Paul and Jennifer are working towards having a market garden and possibly more to add to the Farm Connection’s great selection of products.
Although most of the ewes now were raised on the farm, Mike and Laura
Gentry still have some of the ewes they started their flock with nearly 6
years ago. The ewes are named after the ewes Laura remembers from her
mother's flock of 100 ewes. Growing up raising
sheep with her mom and sister, Laura was eager to get back to
shepherding when Mike and she built their home in rural Owen County.
The abundance of grassland and their efforts fencing off several
pastures for frequent rotation, made raising grass-fed lambs
a natural choice. Now they are pleased to offer the same lamb enjoyed
by their extended family (9 grandchildren now!) to yours!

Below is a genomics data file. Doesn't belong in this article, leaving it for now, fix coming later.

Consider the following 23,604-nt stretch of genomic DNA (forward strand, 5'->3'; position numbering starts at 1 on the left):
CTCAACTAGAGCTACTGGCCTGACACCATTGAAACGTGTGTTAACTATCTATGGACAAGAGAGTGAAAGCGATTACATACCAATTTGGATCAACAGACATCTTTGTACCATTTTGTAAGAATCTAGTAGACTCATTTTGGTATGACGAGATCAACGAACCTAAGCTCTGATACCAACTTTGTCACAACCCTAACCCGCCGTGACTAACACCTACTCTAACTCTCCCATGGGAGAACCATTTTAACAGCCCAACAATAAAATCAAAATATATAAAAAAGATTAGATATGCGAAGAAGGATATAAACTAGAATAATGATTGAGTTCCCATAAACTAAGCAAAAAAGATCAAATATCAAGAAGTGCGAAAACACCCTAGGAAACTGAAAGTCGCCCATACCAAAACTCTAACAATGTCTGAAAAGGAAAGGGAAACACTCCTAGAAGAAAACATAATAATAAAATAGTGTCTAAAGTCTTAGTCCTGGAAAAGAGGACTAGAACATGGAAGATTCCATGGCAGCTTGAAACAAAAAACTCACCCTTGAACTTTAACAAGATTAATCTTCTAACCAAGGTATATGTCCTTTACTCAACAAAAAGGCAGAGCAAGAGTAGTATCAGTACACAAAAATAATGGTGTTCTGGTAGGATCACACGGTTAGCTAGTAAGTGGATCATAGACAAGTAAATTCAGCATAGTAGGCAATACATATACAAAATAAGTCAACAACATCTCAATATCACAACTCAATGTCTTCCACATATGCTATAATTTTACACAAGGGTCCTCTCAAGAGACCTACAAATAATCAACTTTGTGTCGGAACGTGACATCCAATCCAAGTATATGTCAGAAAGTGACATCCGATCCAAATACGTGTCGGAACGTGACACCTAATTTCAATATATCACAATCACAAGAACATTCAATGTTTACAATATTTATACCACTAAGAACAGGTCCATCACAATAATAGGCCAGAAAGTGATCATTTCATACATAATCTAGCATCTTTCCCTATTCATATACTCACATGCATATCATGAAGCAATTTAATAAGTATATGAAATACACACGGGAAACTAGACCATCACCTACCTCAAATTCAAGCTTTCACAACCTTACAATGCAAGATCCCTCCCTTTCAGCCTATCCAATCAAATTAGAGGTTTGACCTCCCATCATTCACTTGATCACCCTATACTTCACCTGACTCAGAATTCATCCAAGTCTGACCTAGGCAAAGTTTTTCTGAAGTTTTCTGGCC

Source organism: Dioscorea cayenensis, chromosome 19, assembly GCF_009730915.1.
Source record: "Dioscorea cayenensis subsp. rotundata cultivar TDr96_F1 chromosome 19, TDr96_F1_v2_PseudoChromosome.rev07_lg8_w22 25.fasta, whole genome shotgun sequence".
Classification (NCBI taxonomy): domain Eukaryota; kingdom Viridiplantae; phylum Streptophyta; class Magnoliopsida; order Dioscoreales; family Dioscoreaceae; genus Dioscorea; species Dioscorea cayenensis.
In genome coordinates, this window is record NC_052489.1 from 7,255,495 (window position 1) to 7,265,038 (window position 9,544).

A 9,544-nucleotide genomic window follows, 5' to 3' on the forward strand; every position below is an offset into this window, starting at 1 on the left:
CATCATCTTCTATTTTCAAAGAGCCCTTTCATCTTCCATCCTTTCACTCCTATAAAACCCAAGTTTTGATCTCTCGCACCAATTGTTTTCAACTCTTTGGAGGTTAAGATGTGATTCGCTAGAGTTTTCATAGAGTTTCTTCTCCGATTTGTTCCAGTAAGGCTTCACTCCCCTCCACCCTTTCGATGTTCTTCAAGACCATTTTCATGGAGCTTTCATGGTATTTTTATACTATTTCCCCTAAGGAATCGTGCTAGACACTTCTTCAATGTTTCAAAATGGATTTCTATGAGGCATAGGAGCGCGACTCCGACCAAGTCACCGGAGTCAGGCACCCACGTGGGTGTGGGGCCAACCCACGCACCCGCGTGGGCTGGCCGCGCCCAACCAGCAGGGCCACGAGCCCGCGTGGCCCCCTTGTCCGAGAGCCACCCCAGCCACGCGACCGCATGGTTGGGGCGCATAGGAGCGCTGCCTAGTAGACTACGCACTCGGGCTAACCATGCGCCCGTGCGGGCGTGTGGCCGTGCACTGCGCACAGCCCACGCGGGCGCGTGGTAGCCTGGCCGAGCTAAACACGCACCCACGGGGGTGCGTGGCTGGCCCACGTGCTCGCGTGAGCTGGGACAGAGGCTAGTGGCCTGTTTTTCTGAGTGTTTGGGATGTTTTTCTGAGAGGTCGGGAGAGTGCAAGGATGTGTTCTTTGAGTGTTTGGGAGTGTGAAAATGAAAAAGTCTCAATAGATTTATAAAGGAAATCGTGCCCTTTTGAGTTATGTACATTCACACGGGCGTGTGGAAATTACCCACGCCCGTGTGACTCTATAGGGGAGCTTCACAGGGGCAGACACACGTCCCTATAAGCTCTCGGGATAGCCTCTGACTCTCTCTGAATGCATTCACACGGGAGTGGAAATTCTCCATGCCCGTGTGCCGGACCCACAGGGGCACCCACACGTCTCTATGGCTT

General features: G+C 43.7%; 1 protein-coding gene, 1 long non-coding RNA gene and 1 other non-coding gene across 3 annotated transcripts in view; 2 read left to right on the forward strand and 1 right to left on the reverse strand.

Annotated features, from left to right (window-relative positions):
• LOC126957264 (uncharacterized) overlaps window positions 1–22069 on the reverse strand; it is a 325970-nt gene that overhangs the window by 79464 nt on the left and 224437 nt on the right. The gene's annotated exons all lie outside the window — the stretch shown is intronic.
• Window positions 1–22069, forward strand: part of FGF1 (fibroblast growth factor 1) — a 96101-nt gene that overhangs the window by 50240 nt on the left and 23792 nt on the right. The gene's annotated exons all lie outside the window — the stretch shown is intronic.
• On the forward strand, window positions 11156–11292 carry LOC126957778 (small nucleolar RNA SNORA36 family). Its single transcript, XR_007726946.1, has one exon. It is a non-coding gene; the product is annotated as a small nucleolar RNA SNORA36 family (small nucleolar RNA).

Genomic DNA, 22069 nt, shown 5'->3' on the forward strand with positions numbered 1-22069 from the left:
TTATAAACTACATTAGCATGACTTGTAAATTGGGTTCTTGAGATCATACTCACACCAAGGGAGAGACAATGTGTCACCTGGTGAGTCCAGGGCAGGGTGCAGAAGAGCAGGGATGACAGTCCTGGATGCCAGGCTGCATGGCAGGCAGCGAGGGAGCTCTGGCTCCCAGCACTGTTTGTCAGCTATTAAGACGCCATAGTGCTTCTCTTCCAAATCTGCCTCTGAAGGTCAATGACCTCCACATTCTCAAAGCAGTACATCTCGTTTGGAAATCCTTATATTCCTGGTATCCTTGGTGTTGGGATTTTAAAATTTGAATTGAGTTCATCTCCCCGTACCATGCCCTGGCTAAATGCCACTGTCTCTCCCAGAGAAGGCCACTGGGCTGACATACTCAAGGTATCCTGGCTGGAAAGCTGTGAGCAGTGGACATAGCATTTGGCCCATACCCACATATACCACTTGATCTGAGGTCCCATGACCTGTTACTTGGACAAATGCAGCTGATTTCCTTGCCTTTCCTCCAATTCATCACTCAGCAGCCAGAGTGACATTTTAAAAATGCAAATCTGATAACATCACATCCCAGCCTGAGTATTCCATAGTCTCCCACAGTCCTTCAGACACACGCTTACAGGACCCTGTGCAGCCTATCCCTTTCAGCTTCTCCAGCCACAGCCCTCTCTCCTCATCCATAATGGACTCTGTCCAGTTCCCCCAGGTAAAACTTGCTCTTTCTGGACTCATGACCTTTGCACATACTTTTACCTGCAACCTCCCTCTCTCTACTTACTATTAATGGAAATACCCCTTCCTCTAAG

The farm’s nucleus is grass fed and finished beef cattle. Pastured laying hens were added to help control flies behind the grazing cattle herd in “egg mobiles”. Meat bird poultry in Salatin-style pens was added when it was noticed the pronounced effect laying hen manure had on the previously row-cropped, and very depleted soils. Maple syrup seemed interesting to Jake one winter and has now become an intense part of the winter month’s activities (and a very delicious part it must be added), and a neighbor corroborates with the farm to grow up honey bee hives and produce a measurable honey crop. The bees thrive in the 660 acres of Organic pastures, wild crop forests and fields. Vegetable greens, Einkorn Wheat and produce, as well as a certified organic orchard are taking shape in 2020AD in an effort to offer local families a well-rounded monthly delivery “BUNDLE” of Farm Fresh Goodness.